Monday, August 31, 2015

Brisket revised, but still A Western Tradition

You can preorder Hannah'sChoice here!
Jan here, with a recipe rerun. That's what happens when you're on a deadline! But the book is in good shape, and I'll be hitting "send" to start "Mattie's Pledge" winging its virtual way toward my editor tomorrow afternoon (I hope!).

This book, the one due tomorrow, is the second one in my Amish historical trilogy from Revell Publishers. The first in the series, "Hannah's Choice" is coming out in January!

You can order "A Home for His Family" here.
Meanwhile, my third book from Love Inspired Historical, "A Home for His Family," is releasing tomorrow!

So exciting stuff is going on around here, and cowboys are going to be the center of attention!

Western style brisket is on the menu today. This is a repeat recipe from a while ago, with an update because in cowboy country, once you let people know you want to fix a brisket, you get loads of advice.

I would be reluctant to change my original recipe from The Pioneer Woman (below), but then I tasted the brisket my friend, Mel, fixed.

Oh, my, was it tender, moist and delicious!

So I made some slight changes in the recipe I shared last year, and they'll show up in bold italics as we go along.

So here's the amended post:

Even though I'm "The Midwesterner" at the cafe, right now we live in the western part of the Midwest.

Cowboy country.

Open spaces, big skies, antelope, coyotes...

...and cattle. Lots and lots of cattle.

What do you think happens when you add multiple-thousands of acre sized ranches with tens of thousands of cattle?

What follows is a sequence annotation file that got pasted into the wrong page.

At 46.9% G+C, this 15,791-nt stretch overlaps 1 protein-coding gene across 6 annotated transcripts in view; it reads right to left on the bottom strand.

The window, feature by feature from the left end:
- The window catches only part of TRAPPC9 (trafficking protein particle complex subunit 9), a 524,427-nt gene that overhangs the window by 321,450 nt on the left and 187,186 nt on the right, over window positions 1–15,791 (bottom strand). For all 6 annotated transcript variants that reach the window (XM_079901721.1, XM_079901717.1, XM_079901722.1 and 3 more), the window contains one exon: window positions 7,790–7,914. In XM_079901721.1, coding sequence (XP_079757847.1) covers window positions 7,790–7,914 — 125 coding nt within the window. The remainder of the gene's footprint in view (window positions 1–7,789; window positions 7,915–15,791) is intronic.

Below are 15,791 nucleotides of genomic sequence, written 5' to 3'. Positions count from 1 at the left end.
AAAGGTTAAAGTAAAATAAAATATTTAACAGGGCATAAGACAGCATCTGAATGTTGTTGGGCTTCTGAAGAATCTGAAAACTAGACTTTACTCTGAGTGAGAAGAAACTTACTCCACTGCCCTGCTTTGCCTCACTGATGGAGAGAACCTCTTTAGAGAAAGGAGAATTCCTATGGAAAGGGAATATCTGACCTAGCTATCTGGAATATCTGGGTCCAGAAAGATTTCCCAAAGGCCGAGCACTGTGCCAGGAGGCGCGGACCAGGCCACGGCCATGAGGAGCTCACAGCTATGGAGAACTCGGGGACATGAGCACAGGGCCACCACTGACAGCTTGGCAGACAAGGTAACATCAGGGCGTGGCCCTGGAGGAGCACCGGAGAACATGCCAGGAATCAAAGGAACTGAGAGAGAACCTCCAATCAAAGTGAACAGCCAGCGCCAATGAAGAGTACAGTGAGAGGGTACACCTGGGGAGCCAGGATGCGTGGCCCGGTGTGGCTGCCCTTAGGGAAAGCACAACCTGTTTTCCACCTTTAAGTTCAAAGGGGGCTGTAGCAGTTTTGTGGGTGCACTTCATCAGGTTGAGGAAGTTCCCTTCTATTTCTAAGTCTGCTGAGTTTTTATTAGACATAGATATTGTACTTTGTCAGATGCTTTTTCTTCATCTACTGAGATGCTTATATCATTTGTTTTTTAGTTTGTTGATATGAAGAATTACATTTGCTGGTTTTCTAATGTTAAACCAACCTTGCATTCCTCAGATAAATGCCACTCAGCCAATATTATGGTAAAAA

Branding time.

This is what the western prairie looks like in April. By June the grass
is knee-high and emerald green.

Once the grass starts greening up and the spring calves have all arrived, each rancher needs to round up the cow/calf pairs and bring them in to a central location. The calves are roped, vaccinated, given a quick once-over and branded...all in about a minute each.

Starting late April through Memorial Day, ranchers meet at each other's spreads to join in the work - and fun - and the traditional branding day meal.

This branding day spread is a big deal. This is where the rancher's wives can really show off what they can do - I mean besides working alongside their husbands day after day.

One of the traditional meals is brisket.

I don't have a branding crew to feed, but I did get a brisket with the half steer we put in our freezer last January. I knew that somewhere along the way, I'd have to fix it.

So I went to the internet to look for recipes. I could have "corned" it, and had corned beef. (Yes, that was tempting!) Or I could have smoked it (but we don't have a smoker, like Mindy did when she fixed her brisket. You can read her post here.).

I ended up at the Pioneer Woman's website, and found a recipe I could fix in my kitchen. Here's the link to the original recipe.

Of course, I had to change things up a bit so I could use what I had in my pantry. Here's the recipe I ended up with:

Braised Beef Brisket

1/2 envelope onion soup mix (like Lipton)
1 cup water
1/4 cup lemon juice
3/4 cups Soy Sauce
1 teaspoon Liquid Smoke 
2 cloves garlic, minced or crushed
4-6 pounds beef brisket

Now, to begin with, the brisket is a pretty tough piece of meat. It comes from the chest of the steer, and is tough and stringy.

That is, until you prepare it correctly. That's why corned beef is so popular - the pickling breaks down the fibers of the meat. This marinade, combined with hours of slow roasting, does the same thing.

Combine the first seven ingredients in a large roasting pan. (Don't do what I did and try to make do with your 11x13 baking dish - but it was the only one that would fit in the refrigerator.)

Put the brisket in the liquid, turn it once to coat both sides, position the meat with the fat side up, and cover the pan tightly with foil.